Wildland Fire Management:
Federal Agencies Have Taken Important Steps Forward, but Additional Action Is Needed to Address Remaining Challenges
GAO-09-906T, Jul 21, 2009
The nation's wildland fire problems have worsened dramatically over the past decade, with more than a doubling of both the average annual acreage burned and federal appropriations for wildland fire management. The deteriorating fire situation has led the agencies responsible for managing wildland fires on federal lands--the Forest Service in the Department of Agriculture and the Bureau of Indian Affairs, Bureau of Land Management, Fish and Wildlife Service, and National Park Service in the Department of the Interior--to reassess how they respond to wildland fire and to take steps to improve their fire management programs. This testimony discusses (1) progress the agencies have made in managing wildland fire and (2) key actions GAO believes are still necessary to improve their wildland fire management. This testimony is based on issued GAO reports and reviews of agency documents and interviews with agency officials on actions the agencies have taken in response to previous GAO findings and recommendations.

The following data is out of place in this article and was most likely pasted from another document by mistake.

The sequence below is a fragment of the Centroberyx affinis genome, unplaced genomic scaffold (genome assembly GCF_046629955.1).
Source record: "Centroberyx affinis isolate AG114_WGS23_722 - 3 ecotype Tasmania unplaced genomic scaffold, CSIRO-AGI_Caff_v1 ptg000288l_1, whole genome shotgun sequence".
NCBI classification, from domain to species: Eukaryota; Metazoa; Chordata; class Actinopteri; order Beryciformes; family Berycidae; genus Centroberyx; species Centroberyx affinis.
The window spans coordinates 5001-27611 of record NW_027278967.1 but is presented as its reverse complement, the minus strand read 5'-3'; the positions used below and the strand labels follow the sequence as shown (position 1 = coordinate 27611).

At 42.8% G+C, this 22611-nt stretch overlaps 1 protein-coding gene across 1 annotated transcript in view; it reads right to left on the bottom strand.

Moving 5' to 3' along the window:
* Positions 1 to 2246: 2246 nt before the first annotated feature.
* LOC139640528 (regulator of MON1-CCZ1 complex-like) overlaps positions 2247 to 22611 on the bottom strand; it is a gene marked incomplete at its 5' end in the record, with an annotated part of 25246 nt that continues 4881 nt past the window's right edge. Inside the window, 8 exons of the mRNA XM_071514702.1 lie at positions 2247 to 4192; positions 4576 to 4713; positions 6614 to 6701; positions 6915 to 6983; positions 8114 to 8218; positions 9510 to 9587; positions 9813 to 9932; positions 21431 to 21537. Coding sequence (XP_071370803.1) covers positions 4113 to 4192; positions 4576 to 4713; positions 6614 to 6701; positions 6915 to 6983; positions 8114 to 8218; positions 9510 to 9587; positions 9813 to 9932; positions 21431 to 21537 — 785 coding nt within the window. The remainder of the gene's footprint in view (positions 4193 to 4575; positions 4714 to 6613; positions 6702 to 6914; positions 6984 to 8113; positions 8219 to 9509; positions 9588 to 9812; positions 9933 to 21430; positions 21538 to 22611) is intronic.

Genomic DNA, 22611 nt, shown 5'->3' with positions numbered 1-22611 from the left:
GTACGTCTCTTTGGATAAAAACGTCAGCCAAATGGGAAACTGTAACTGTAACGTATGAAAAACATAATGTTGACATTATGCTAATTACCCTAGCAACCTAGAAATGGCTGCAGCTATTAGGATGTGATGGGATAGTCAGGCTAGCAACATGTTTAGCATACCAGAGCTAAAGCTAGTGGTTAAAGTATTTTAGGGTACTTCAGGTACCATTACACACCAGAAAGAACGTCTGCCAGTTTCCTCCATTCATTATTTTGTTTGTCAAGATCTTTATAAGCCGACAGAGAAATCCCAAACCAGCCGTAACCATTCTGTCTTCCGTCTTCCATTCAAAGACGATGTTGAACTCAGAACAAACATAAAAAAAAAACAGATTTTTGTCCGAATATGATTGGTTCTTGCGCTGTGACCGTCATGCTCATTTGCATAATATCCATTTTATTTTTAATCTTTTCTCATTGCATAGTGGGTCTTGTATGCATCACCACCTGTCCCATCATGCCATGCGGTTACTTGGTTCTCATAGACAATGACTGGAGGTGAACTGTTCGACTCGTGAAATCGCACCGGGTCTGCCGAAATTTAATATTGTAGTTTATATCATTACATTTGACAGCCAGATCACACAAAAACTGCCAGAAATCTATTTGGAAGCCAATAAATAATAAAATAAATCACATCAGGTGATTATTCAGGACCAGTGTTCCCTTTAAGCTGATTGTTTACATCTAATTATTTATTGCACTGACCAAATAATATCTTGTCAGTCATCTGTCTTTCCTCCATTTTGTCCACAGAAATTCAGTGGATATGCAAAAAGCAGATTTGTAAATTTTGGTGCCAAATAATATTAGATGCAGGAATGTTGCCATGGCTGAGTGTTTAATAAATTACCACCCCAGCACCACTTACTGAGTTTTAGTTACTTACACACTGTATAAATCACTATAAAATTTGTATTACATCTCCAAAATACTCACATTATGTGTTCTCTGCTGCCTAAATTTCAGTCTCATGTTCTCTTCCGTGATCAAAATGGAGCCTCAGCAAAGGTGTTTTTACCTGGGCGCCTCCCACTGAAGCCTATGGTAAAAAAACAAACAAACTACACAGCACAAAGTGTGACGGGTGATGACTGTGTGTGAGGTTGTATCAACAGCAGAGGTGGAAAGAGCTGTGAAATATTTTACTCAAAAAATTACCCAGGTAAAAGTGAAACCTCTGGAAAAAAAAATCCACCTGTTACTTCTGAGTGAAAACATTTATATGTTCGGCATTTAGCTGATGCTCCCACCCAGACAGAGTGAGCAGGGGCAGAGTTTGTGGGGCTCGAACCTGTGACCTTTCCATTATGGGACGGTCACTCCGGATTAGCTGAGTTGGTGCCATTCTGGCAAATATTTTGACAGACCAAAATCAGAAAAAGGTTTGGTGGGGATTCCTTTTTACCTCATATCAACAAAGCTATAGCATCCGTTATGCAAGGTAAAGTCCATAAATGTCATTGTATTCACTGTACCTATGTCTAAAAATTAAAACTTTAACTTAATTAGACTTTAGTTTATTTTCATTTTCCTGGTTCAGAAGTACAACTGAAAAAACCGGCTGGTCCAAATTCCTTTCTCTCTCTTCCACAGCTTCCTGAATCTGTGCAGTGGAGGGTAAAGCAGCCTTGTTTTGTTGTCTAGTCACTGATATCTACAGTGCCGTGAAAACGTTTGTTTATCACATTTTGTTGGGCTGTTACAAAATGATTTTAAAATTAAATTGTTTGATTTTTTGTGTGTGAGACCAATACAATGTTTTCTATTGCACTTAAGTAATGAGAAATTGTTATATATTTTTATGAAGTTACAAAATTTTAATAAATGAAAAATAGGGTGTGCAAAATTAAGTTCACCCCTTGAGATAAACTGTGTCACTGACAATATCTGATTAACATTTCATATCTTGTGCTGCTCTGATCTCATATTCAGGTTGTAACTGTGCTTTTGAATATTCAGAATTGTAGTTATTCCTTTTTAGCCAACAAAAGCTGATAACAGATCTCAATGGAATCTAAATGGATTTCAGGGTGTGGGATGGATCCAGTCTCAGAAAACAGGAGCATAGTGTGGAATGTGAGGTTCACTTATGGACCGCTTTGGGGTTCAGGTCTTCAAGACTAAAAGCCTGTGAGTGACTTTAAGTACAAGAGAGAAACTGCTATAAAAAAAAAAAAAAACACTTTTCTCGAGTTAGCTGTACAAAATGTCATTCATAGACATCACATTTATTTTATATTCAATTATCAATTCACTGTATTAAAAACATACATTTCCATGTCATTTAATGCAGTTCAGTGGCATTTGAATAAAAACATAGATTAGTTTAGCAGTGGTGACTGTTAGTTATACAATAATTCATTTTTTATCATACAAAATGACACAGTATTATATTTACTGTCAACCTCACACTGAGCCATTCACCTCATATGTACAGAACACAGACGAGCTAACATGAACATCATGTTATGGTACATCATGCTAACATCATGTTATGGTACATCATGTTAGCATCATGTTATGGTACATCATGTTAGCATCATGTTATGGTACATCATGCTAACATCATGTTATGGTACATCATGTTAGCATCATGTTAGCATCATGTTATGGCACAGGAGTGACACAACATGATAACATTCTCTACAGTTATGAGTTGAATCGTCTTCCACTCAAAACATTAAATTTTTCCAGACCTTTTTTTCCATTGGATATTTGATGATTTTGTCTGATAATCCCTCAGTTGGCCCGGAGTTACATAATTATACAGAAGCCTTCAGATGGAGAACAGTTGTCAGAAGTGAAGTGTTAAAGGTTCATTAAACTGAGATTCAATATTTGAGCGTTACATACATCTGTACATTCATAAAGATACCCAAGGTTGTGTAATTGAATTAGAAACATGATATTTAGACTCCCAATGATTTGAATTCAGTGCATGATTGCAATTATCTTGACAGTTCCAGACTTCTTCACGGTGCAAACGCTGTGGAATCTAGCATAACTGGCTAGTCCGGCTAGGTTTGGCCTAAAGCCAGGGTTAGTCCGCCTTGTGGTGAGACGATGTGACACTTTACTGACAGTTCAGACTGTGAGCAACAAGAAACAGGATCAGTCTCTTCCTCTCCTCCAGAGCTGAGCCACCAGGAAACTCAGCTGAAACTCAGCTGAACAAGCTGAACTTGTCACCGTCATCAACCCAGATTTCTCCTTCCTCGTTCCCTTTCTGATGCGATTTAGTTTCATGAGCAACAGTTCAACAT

The Forest Service and Interior agencies have improved their understanding of wildland fire's ecological role on the landscape and have taken important steps toward enhancing their ability to cost-effectively protect communities and resources by seeking to (1) make communities and resources less susceptible to being damaged by wildland fire and (2) respond to fire so as to protect communities and important resources at risk while also considering both the cost and long-term effects of that response. To help them do so, the agencies have reduced potentially flammable vegetation in an effort to keep wildland fires from spreading into the wildland-urban interface and to help protect important resources by lessening a fire's intensity; sponsored efforts to educate homeowners about steps they can take to protect their homes from wildland fire; and provided grants to help homeowners carry out these steps. The agencies have also made improvements that lay important groundwork for enhancing their response to wildland fire, including adopting new guidance on how managers in the field are to select firefighting strategies, improving the analytical tools that assist managers in selecting a strategy, and improving how the agencies acquire and use expensive firefighting assets. Despite the agencies' efforts, much work remains. GAO has previously recommended several key actions that, if completed, would substantially improve the agencies' management of wildland fire. Specifically, the agencies should: (1) Develop a cohesive strategy laying out various potential approaches for addressing the growing wildland fire threat, including estimating costs associated with each approach and the trade-offs involved. Such information would help the agencies and Congress make fundamental decisions about an effective and affordable approach to responding to fires. (2) Establish a cost-containment strategy that clarifies the importance of containing costs relative to other, often-competing objectives. Without such clarification, GAO believes managers in the field lack a clear understanding of the relative importance that the agencies' leadership places on containing costs and are therefore likely to continue to select firefighting strategies without duly considering the costs of suppression. (3) Clarify financial responsibilities for fires that cross federal, state, and local jurisdictions. Unless the financial responsibilities for multijurisdictional fires are clarified, concerns that the existing framework insulates nonfederal entities from the cost of protecting the wildland-urban interface from fire--and that the federal government would thus continue to bear more than its share of the cost--are unlikely to be addressed. (4) Take action to mitigate the effects of rising fire costs on other agency programs. The sharply rising costs of managing wildland fires have led the agencies to transfer funds from other programs to help pay for fire suppression, disrupting or delaying activities in these other programs. Better methods of predicting needed suppression funding could reduce the need to transfer funds from other programs.